What you're really trying to do with a low-pressure sodium (LPS) safelight like the Duplex is to remove the residual blue and green light that is emitted as a consequence of the argon and neon intentionally introduced into the tube during manufacturing. These gases assist in the striking of the lamp, and help account for the weird colors you see at initial startup before the sodium color takes over.

It's these not-visible-to-the-eye blue and green spikes that are the source of the Duplex's reputation for fogging paper, not its overall brightness. See here for an example of the output spectra from an LPS tube. (Fourth example down the page.) Note the much dimmer blue and green bands to the left of the predominant yellow. There is also a red band to the right, but that of course does no harm.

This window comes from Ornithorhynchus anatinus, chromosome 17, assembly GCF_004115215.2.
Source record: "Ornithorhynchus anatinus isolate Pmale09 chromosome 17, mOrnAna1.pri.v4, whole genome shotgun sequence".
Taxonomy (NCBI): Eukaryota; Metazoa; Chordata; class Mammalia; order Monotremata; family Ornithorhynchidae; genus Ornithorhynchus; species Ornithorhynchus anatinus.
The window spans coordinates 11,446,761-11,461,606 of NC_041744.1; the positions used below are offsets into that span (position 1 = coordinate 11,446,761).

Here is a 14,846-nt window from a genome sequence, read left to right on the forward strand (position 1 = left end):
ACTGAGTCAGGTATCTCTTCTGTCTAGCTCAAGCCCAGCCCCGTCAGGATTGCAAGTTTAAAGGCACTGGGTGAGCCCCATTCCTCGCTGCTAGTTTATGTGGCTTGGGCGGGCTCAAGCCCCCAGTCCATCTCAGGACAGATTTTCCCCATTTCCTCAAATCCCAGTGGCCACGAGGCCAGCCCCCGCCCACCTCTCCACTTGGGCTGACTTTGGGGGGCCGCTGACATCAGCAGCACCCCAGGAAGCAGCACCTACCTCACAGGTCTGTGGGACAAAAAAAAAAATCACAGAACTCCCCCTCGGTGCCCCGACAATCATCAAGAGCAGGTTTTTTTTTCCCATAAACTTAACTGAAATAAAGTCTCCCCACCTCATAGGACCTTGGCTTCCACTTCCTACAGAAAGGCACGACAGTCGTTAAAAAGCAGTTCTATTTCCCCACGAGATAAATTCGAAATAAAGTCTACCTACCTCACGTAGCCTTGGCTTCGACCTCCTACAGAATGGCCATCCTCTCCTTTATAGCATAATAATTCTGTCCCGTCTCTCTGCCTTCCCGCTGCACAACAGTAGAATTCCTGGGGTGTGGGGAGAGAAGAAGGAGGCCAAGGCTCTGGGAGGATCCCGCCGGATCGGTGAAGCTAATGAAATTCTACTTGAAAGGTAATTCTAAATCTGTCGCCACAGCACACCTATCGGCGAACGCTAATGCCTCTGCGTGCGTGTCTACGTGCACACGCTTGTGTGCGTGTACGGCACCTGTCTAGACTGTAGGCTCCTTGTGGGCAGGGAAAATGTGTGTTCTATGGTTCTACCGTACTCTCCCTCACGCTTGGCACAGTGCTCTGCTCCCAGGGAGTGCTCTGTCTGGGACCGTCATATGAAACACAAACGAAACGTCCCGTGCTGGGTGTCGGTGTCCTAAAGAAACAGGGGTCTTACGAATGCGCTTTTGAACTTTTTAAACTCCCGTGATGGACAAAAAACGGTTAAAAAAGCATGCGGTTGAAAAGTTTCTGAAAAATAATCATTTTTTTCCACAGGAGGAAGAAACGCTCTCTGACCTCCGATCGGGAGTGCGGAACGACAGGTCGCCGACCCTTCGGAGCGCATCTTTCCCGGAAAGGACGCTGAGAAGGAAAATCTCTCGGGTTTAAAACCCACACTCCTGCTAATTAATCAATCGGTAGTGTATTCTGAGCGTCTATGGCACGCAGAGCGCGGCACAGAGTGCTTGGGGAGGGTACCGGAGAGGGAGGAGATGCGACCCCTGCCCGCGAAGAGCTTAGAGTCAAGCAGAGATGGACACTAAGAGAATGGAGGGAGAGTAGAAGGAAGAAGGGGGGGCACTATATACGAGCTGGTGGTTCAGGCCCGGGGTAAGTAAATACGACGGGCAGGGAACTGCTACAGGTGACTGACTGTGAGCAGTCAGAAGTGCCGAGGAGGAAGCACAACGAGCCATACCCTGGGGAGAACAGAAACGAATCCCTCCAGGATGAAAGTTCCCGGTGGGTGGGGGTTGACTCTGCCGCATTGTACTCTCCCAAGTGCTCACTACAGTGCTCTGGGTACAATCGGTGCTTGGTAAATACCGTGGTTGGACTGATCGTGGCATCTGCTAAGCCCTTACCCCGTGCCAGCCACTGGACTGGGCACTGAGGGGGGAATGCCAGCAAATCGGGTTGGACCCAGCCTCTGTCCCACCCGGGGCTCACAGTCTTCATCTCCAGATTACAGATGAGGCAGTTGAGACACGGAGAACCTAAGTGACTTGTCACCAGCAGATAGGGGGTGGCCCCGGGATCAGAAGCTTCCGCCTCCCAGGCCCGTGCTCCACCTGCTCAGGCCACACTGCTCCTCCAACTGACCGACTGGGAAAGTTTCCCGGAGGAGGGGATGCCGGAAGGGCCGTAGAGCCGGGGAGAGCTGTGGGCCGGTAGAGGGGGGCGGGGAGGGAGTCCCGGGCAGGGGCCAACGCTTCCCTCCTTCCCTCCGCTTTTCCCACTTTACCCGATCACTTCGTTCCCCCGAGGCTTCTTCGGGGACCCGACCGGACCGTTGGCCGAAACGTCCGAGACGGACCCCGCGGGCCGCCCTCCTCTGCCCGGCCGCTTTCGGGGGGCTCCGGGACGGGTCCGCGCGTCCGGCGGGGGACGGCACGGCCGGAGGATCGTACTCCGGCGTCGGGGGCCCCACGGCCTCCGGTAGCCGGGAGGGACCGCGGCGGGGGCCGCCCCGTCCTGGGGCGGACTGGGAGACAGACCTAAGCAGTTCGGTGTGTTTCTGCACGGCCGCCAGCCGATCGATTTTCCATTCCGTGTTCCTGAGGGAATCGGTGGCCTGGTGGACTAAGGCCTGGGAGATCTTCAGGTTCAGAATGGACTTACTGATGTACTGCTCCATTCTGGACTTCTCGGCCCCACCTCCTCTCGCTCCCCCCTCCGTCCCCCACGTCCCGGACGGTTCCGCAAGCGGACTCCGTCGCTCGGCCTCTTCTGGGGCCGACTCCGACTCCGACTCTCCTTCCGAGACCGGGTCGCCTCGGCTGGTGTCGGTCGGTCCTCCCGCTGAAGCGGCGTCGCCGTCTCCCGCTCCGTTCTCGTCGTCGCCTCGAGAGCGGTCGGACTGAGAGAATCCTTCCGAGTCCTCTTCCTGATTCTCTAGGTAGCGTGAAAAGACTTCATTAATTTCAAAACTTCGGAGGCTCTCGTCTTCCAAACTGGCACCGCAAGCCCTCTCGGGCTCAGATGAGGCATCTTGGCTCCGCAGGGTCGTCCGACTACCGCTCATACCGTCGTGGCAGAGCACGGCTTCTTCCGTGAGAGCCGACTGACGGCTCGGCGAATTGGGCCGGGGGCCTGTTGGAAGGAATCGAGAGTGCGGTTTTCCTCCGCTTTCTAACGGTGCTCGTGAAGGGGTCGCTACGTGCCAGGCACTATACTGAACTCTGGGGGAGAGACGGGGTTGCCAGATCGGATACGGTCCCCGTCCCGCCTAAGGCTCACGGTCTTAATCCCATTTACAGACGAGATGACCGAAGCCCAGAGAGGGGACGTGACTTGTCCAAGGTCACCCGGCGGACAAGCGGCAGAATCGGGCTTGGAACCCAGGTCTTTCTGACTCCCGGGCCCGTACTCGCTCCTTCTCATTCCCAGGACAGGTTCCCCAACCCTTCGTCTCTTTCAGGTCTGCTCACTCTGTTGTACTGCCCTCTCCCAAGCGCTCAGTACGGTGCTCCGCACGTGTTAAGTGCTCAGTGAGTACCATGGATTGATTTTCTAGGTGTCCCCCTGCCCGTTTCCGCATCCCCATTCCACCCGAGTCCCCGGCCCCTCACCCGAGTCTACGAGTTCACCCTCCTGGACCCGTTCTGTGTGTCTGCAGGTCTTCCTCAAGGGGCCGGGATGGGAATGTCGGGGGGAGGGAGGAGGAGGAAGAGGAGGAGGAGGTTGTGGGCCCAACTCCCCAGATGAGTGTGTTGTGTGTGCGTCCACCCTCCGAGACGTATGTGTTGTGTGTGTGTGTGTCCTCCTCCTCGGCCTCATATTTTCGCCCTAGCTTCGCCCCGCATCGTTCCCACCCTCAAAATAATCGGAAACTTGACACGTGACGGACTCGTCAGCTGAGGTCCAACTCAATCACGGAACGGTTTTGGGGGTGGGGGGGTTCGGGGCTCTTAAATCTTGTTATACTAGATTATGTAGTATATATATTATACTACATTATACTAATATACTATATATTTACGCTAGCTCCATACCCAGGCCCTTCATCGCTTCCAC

The Roscoe #19 Fire gel will transmit about 35% of the sodium yellow, while blocking essentially 100% of the blues and greens. And that 65% reduction in intensity of the yellow is usually welcomed by most people with small darkrooms. Often it's still hard to see the image on the easel even at 35%, so the vanes must still be closed while focusing. This is what I must do. See here for a transmission graph of the Roscoe #19 filter gel.